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The opinions expressed by columnists are their own and do not necessarily represent the views of
(Photo by Evan Agostini/Invision/AP)

The last few days have seen a spike in celebrities who just can’t hold their tongues or mask their hatred for President Trump.  The tendency for those of us who voted for Trump is to eye-roll, shrug, dismiss, or insult the partisan stars in question.  But every-so-often, I feel compelled to explore their behavior and express my disappointment in them anyway. 


There’s only one reason I’d read Newsweek, and it’s to read the work of a contributing writer who’s also a broadcasting colleague I admire greatly.  His name is Lee Habeeb, host of Salem Media Group’s “Our American Stories.”  He wrote eloquently something that had been nagging at me about many celebrities in the Trump era.

Specifically, it was an open letter to Robert De Niro.  The actor is a virulent, anti-Trumper who loves to take microphone time during interviews and ceremonies to offer profane tirades directed at the President.   Habeeb’s column didn’t offer his counter-point on Trump to De Niro.  Instead, he offered his profound disappointment with the Oscar-winning movie star as one of his biggest fans.

“Watching you turn into a caricature of yourself is tragic,” wrote Habeeb.  “Because if there’s one thing your acting life embodied, it was your uncanny ability to avoid caricature.  You brought characters to the screen in their most complex and complete form.  Without judgment.  It was, in the end, your humanity that so impressed me.”

I know exactly what Lee is saying here.  I feel the very same way about television icon and host David Letterman.  Just last weekend, Letterman appeared on the ‘Today Show’ to promote the second season of his new Netflix series.  It’s largely a vanity project in which Dave interviews some genuine celebrities.  However, mixed within are genuinely boring, lecturing, leftists and activists Letterman seems to want to sell to his audience.  As if watching means one must internalize something more important than just enjoying a show.


But I miss the guy who used to seem not to care about the rules of television or the importance of politics. Serious things were left to others.  He was serious about being unserious.  His guests were either there to share a laugh, or they were the targets of the laugh. 

That’s gouache in late-night now.  Every night has turned into partisan applause lines, not laughs.  Every host has turned into an anti-Trump jester.  Many guests on the couch are policy makers from D.C. and beltway journalists.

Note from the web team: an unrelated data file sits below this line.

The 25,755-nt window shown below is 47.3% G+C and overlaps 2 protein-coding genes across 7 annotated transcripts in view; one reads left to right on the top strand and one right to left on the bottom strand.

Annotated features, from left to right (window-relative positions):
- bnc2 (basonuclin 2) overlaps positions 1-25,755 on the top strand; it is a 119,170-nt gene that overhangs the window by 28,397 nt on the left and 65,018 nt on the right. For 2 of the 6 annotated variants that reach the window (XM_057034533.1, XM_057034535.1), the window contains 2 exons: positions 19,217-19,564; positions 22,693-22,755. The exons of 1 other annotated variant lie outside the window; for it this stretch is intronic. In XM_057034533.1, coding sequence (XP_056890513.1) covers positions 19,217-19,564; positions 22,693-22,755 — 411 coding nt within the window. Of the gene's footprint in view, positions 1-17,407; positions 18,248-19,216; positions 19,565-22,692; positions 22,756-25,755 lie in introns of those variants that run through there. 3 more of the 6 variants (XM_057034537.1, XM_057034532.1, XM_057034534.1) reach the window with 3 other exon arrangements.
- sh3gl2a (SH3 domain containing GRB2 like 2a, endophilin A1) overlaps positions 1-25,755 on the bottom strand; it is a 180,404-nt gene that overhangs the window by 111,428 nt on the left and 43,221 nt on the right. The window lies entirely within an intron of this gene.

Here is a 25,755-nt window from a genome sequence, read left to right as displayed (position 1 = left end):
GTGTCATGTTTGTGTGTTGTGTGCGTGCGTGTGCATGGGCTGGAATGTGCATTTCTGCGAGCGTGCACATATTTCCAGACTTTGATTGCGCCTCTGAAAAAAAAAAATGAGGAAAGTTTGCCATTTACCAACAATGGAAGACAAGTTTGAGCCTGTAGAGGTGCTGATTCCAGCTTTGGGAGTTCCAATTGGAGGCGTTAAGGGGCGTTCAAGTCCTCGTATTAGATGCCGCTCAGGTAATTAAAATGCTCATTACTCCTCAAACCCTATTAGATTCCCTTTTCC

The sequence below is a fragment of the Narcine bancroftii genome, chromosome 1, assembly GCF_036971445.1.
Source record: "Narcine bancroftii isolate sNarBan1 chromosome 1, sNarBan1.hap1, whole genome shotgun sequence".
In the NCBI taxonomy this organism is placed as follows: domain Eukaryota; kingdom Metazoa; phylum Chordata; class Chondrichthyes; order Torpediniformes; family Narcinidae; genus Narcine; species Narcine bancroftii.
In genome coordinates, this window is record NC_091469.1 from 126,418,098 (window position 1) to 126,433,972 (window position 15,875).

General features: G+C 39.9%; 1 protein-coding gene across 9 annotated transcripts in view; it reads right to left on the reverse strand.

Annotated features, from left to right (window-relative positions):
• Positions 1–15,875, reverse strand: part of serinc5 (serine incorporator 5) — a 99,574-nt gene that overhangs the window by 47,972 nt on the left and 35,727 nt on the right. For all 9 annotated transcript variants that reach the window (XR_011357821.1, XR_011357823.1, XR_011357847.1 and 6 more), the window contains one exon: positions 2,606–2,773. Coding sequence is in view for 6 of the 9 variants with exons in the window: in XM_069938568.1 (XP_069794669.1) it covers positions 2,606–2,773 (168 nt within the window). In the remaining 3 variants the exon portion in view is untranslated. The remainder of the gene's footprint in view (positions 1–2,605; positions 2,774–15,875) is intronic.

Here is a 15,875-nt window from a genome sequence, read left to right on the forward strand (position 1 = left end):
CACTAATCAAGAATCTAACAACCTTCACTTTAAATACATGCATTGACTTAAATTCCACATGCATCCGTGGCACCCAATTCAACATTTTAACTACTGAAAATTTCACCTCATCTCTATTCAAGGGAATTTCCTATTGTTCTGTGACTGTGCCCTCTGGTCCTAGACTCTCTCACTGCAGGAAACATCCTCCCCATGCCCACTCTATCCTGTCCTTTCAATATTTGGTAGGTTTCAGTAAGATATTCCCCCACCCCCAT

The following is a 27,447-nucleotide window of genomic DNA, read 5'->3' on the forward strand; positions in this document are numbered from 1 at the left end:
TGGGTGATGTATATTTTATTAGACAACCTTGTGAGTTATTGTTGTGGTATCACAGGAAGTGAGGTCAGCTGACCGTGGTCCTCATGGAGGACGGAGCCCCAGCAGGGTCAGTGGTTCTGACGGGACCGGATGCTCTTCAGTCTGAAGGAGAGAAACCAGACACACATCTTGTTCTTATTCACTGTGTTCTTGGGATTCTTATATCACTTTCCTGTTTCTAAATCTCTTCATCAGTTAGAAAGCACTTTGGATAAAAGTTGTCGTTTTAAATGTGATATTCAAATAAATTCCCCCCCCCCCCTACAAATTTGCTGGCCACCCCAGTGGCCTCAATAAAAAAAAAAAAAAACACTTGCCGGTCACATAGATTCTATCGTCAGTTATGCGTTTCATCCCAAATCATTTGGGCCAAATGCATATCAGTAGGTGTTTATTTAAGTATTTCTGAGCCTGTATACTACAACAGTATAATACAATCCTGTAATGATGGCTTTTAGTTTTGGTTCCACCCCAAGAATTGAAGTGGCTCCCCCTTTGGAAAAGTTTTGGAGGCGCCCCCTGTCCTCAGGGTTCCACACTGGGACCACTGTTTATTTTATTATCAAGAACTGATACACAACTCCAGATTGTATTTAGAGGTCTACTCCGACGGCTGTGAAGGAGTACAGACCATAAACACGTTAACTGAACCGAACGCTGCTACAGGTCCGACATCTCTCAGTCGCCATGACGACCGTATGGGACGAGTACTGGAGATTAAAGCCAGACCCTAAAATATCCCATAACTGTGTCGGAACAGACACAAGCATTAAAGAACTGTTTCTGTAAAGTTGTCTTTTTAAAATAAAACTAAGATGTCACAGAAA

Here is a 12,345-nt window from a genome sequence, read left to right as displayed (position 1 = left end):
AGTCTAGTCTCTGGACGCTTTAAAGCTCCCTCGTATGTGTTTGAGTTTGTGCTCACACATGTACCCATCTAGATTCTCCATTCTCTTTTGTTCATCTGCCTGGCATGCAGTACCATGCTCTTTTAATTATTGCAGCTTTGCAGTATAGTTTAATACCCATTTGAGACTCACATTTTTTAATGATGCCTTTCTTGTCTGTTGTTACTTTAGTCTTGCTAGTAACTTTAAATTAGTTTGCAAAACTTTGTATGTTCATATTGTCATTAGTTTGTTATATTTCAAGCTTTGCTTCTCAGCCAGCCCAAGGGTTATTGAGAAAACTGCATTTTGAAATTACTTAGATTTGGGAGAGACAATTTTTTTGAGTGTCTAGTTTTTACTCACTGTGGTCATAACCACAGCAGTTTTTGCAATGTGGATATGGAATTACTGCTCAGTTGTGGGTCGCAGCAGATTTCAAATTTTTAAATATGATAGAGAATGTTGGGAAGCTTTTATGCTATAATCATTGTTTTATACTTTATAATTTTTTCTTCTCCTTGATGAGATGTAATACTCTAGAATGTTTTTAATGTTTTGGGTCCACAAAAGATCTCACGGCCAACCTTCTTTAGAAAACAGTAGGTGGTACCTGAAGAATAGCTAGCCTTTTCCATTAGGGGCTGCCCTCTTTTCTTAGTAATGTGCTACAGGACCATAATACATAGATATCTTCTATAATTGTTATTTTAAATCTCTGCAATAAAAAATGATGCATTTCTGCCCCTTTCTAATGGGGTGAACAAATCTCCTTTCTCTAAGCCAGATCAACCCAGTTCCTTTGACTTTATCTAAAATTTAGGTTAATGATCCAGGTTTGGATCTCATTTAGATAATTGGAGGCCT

Sadly, Letterman not only approves of the new late-night approach, he confessed were he still on the air his hatred for Donald Trump would be too much to overcome.  In other words, an icon of comedy has devolved into an angrily serious caricature.  A square, old crank he would have once targeted with a “Top Ten Things That Make Dave Angry” list. 

As Habeeb wrote well of De Niro, something that could just as easily apply to my hero Letterman, “It seems to have become a part of your routine, your anti-Trump tirades.  Sadly, routine is a word I never thought I’d come to use to describe you.”

Indeed, Mr. Habeeb.

Household names who’ve made millions entertaining American viewers and fans on the front-end of their careers now flagrantly attack and insult Donald Trump.  In doing so, they also attack and insult the sixty-plus million of us who voted for him, too.

If I had Letterman in front of me today, I’d ask a simple question.  “Dave, are you able to allow yourself the possibility I can be a fan of yours and support Donald Trump’s presidency at the same time?” I honestly don’t know what he’d say.


Could Letterman and I agree on some things Trump says or does we wish he wouldn’t?  Sure.  Could we, at the same time agree Trump has implemented policies that have lifted up, protected, and helped men and women from the middle of the country Dave and I share as a birthplace? Highly doubtful. 

This really gets to the fundamental difference between Mr. Habeeb and me versus our celebrity heroes.  They cannot allow themselves the possibility a man they dislike could still be an effective leader. When you’ve become as rich and famous as they have, you can afford to think that small.

For many of the rest of us, Donald Trump provided a voice for those who felt voiceless or concerned or worried or downright mad about the direction of the country.  We don’t have the luxury of worrying about his personality because we have livings to earn and children and families to raise and protect.

When your world is nothing but counting the millions in your bank account and vanity appearances in front of liberal audiences who applaud your open disdain for Donald Trump, it’s impossible to understand or connect to what daily life in the trenches is like.

Ours is a country in which a once-struggling actor and comic rose to fame.  They portrayed average folks in their roles.  They entertained average folks with their jokes.  They grew rich from us all.  Now, they don’t need us anymore. 

But we’re still here.  And we still need a voice.  And we still want great actors and comedians to enjoy and admire.  But most have blown us off.   Donald Trump has not. 


So, if I have to pick between guys who’ll fight for the policies I believe will better the country or cranky, partisan guys who used to entertain me but now attack my beliefs?

Sorry, Dave.  I’d rather watch a Trump rally.  And for what it’s worth, he’s a hell of a lot more entertaining, too.

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